Tag Archives: Book Review

Station Eleven: Emily St. John Mandel – Book Review

Unknown-2I have been shaken out of my reading lull with Emily St. John Mandel’s wild, beautiful book Station Eleven. The book moves back and forth between two very different but related worlds. One world is the world today as we know it and the other is the one that exists after a pandemic kills 99% of the human race.

The book opens in a theatre in Toronto where aging and legendary film actor Arthur Leander plays King Lear for his final time. He suffers a massive heart attack on stage and dies. A member of the audience runs to help him, the same man who years earlier, had as a paparazzi, stalked Leander and his wife Miranda outside his Hollywood mansion. When the paparazzi/medic leaves the theatre he calls a friend who tells him people are dying everywhere – that he should get out as soon as he can.

This last evening marks the end of the ‘old’ world. The new world order picks up with characters whose iives at some point or another have intersected with Arthur’s’ life. By moving back and forth between the old and the new world we not only find out about Arthur’s life but also of those who survived the pandemic.

The new world picks up in year twenty with Kirsten, who is now in her twenties and a survivor of the old world.She had been a child actress in the old world and now travels with a Shakespearean Theatre caravan who roam from settlement to settlement and in between dodge the dangers of a civilization that has become entirely undone. Nothing remains of the old world except ghosts of its former structures, abandoned houses, cars, buildings and airplanes – meals left half eaten, skeletons fully dressed lying in beds, on roads and in cars reminding the survivors of another life and time.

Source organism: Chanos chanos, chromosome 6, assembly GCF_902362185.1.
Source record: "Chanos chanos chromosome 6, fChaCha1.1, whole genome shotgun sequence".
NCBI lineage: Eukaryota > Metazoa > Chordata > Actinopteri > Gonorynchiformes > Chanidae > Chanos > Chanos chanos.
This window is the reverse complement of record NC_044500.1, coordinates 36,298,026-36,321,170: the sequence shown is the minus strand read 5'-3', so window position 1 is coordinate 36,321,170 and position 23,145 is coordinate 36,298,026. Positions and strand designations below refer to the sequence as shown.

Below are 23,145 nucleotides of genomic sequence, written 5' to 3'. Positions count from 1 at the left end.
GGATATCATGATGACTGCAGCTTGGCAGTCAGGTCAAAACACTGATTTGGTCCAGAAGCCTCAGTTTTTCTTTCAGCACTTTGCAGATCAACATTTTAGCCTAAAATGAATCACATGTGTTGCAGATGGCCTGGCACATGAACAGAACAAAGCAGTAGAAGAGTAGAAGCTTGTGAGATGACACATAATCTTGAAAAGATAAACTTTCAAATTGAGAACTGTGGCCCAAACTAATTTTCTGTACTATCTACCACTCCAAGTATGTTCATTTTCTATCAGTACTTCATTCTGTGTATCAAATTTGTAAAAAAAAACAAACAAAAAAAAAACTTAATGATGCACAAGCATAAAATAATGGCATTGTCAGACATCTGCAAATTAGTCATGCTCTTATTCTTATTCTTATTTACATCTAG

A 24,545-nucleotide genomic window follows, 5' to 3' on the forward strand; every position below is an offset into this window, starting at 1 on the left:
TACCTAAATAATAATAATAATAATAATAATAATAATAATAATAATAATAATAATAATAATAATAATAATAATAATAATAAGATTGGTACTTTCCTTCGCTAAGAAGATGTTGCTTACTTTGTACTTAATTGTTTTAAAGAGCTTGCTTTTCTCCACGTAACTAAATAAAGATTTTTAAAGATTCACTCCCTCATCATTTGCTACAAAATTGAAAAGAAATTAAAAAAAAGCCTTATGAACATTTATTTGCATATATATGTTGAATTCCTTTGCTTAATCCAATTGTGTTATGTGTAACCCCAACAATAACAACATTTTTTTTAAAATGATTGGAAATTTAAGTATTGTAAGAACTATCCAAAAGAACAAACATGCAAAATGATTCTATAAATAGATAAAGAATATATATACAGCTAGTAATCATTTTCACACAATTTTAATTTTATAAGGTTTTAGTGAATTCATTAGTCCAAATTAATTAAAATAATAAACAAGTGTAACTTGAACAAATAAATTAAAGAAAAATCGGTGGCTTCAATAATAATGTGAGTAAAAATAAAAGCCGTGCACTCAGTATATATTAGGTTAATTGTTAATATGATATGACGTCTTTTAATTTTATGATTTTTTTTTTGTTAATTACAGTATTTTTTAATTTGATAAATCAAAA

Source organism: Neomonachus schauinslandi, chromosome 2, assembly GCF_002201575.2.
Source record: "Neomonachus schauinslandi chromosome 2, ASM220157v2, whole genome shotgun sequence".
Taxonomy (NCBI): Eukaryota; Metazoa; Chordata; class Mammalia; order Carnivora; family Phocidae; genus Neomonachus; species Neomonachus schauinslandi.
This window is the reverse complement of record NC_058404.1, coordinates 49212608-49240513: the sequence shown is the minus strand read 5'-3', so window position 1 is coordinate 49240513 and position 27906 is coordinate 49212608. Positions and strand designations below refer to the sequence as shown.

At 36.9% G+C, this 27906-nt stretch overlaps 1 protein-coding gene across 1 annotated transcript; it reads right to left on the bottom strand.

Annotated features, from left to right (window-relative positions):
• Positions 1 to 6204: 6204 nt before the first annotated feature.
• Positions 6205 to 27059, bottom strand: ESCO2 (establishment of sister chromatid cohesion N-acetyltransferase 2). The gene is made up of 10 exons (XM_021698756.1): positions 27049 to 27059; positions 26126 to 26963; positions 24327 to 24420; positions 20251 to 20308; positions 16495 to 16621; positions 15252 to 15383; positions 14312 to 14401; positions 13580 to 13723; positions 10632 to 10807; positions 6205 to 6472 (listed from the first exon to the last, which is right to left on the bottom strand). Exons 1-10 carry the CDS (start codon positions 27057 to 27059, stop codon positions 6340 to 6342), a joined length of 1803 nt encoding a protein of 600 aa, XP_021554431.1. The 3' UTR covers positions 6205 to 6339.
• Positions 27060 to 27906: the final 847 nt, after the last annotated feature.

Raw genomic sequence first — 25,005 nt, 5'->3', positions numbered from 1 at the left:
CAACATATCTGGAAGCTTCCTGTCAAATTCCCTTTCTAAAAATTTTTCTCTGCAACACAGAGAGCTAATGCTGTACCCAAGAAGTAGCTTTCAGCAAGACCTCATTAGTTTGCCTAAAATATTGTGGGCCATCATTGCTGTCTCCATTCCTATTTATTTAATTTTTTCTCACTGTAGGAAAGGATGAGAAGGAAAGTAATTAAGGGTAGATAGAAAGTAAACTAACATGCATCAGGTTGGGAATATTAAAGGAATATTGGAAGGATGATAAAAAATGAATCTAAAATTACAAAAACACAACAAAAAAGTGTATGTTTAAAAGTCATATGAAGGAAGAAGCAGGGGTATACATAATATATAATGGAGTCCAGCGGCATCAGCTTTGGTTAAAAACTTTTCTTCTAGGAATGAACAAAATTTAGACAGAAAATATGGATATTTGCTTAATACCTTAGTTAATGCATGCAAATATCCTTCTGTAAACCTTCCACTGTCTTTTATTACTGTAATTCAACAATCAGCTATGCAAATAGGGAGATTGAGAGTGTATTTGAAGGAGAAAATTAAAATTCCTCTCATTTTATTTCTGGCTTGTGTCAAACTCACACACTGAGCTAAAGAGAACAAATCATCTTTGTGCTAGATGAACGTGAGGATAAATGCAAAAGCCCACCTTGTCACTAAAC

This merry band of artists and actors called the Travelling Symphony travel under the banner “survival is not enough” a line taken directly from Star Trek.  As a part of her old world possessions Kirsten has two limited edition comic books in her possession called Station Eleven which tells the story of Dr. Eleven, a physicist who lives on a space station after escaping an alien takeover of Earth. These comics at one time belonged to Miranda Leander, Arthur’s first wife, who was their author.

So what does all this mean? This book is more than just a story of a fading actor and his empty life. It’s more than a dystopic vision of post modern collapse and the end of the world as we know it. This is a rich novel where art and life are inextricably intertwined and it’s as though the world is a stage. And indeed the novel opens with Arthur in his last moments playing one of the greatest characters in literature – King Lear.

This theme continues with Miranda’s comics. She is driven to create a world that mirrors her own strange life in many ways. And as these comics get passed on they become the lifeblood of inspiration to two characters (Kirsten and the cult leader) in the new dystopian world. And in many ways the post pandemic world resembles Station Eleven  – an outpost world created out of the ruins of the death of a civilization.

And again, there are moments in the book, for example when Arthur is dining with his old friend and he notices that Arthur is no longer himself but is acting. It could be a commentary on the shallowness of Arthur and the world he lives in but it’s also the indivisibility of life and art. Life and art flow through each other like a river. Life without art is only survival as the Travelling Symphony knows. It elevates the human condition on every level and in the end it saves us from ourselves, each other and from barbarity. It’s what makes us a mensch.

I feel that Emily St. John Mandel has written a book that lays art against a bleak hopeless world (both the new and the old) and shows us that everything from comics to film and theatre including old standards like Shakespeare make the world an infinitely better more hopeful,  and more feeling place.


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The Virgin Suicides – Jeffrey Eugenides (a book review sort of)